Organizational culture is the values, beliefs and behaviors practiced in an organization formed over time because they are rewarded or punished by formal and informal rules, rituals and behaviors. Or, to oversimplify it, culture is “the way we do things around here.”
“Can full-time, permanent employees do freelance work for our California-based company if that work falls outside their job description?”
In 2003, Mike Shaldone was so broken down, he had to ask for help — admittedly, a practice not within his skill set, he says. He knew he needed to enter rehab to address his issues with alcoholism.
We should implement ways of managing the stress associated with remote working, while at the same time enjoying its benefits.
If your manager tosses you a $200 gift card for reaching a milestone, it’s nothing personal — and according to Anna Straus, that’s a problem when it comes to employee retention and workplace productivity.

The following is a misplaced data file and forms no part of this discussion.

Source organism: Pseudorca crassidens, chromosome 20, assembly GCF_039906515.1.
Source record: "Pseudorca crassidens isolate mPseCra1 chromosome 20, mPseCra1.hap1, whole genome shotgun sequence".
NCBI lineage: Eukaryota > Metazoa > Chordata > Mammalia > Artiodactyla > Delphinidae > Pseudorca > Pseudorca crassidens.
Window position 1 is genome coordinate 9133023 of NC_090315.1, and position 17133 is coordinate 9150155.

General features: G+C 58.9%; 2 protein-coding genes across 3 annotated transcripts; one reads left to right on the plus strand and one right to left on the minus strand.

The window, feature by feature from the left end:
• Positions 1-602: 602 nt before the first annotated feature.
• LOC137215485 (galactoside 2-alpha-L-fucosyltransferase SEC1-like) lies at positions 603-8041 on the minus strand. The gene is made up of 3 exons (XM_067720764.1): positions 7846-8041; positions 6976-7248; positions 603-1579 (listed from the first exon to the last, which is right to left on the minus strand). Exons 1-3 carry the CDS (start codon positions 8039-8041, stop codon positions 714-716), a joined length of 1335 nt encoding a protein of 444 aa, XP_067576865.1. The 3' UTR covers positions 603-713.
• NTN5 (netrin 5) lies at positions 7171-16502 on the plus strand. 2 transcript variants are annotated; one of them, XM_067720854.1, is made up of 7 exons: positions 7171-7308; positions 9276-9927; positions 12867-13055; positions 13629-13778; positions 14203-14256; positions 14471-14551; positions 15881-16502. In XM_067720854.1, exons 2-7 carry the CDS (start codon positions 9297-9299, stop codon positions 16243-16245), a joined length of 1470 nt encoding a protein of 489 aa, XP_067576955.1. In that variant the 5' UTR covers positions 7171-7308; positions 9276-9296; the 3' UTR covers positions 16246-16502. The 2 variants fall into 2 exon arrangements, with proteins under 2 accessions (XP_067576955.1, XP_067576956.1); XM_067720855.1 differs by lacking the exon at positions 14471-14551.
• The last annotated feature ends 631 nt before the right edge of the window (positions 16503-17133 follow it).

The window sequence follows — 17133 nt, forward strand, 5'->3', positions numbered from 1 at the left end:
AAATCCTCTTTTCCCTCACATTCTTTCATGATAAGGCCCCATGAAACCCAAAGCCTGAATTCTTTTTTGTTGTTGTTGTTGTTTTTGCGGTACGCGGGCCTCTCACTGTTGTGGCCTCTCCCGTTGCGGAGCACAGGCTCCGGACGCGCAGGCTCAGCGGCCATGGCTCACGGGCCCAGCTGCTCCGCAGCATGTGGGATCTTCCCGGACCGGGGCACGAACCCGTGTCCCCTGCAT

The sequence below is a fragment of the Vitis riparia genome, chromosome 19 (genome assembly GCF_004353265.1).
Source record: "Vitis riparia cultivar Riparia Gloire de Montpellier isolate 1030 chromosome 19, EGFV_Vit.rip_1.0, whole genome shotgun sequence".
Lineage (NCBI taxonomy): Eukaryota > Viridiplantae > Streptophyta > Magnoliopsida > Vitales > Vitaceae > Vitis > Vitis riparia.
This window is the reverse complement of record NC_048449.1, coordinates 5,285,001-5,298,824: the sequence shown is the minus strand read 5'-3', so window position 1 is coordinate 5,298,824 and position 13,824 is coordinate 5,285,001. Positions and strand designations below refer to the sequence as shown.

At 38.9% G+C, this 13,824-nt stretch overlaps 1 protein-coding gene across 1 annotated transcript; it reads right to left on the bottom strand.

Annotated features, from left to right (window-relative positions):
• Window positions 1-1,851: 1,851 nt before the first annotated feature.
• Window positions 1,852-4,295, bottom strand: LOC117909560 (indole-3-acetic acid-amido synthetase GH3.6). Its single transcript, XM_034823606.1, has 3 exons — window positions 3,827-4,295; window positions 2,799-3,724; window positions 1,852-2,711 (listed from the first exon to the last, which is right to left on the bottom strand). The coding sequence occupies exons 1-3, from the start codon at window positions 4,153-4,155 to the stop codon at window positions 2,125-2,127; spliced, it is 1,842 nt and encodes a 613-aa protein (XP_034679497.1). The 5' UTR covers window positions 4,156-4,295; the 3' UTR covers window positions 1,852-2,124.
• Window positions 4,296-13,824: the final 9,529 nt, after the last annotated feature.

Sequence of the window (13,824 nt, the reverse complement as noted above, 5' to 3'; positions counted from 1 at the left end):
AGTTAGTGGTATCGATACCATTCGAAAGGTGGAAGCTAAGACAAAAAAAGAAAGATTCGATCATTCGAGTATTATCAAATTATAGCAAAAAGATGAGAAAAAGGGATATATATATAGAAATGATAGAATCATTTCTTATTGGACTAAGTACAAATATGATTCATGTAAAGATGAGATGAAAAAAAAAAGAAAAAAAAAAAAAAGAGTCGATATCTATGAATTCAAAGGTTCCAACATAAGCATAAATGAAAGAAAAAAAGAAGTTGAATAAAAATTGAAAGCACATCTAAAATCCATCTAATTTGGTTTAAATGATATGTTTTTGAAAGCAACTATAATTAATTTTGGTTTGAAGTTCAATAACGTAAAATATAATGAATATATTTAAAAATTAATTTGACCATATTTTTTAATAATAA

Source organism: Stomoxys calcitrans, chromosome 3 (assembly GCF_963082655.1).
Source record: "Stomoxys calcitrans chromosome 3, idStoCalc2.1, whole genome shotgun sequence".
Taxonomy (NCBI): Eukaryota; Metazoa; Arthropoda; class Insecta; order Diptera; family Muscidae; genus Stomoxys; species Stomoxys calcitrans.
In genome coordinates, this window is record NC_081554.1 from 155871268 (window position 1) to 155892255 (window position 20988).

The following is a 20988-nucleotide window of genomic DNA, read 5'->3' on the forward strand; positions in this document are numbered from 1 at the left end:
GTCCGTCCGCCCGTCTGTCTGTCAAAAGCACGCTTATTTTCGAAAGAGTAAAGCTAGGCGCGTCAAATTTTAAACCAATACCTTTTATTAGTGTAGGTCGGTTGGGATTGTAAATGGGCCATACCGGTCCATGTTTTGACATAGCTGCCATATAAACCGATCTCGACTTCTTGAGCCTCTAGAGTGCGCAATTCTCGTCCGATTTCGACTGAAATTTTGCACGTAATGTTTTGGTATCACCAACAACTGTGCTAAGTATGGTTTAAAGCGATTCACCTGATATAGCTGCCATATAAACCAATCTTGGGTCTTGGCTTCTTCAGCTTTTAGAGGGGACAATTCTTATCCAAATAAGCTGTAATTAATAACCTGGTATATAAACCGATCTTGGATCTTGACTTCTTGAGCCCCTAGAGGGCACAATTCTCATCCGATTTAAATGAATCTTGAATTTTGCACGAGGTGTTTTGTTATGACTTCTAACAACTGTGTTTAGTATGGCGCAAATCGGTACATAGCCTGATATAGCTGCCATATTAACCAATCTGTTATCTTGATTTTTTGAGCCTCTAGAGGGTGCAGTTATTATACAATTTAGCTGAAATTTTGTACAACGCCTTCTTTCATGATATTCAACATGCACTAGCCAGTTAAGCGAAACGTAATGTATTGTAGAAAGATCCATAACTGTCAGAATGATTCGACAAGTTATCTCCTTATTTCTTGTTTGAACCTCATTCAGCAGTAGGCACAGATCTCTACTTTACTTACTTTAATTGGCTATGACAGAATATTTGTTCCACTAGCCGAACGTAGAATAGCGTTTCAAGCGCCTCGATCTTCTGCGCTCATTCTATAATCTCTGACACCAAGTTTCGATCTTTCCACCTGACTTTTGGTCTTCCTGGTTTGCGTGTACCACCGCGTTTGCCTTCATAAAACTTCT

Henry Ford dreamed of mass-producing cars. So he started the Detroit Automobile Company … and it flopped. Oprah Winfrey was fired from her first job at a TV station. Before she dominated the world of fashion, Vera Wang failed to realize her original dream — making it as an Olympic figure skater.
I bet you a cup of coffee that you are reading this just before a meeting, or maybe just after. Another bet: You feel that there are too many meetings. A third: This gauntlet of meetings can make it tough — or impossible — to finish your work.
The idea of open-space offices has been with us since the start of the tech revolution. It seems we are under the mistaken belief that the early technology companies — such as Google, Wikipedia, eBay — were onto something when they tore down office walls, removed cubicles and allowed workers to float in a sea of open access. Teamwork became the goal.
A good leader is someone whose people are productive, innovative and excited to be part of the team. How does an employee — particularly one new to a leadership role — develop the skills to create and manage such a team?
“Evil HR Lady” Suzanne Lucas explains what you should say — and what you shouldn’t — when a prospective employer calls with a reference check.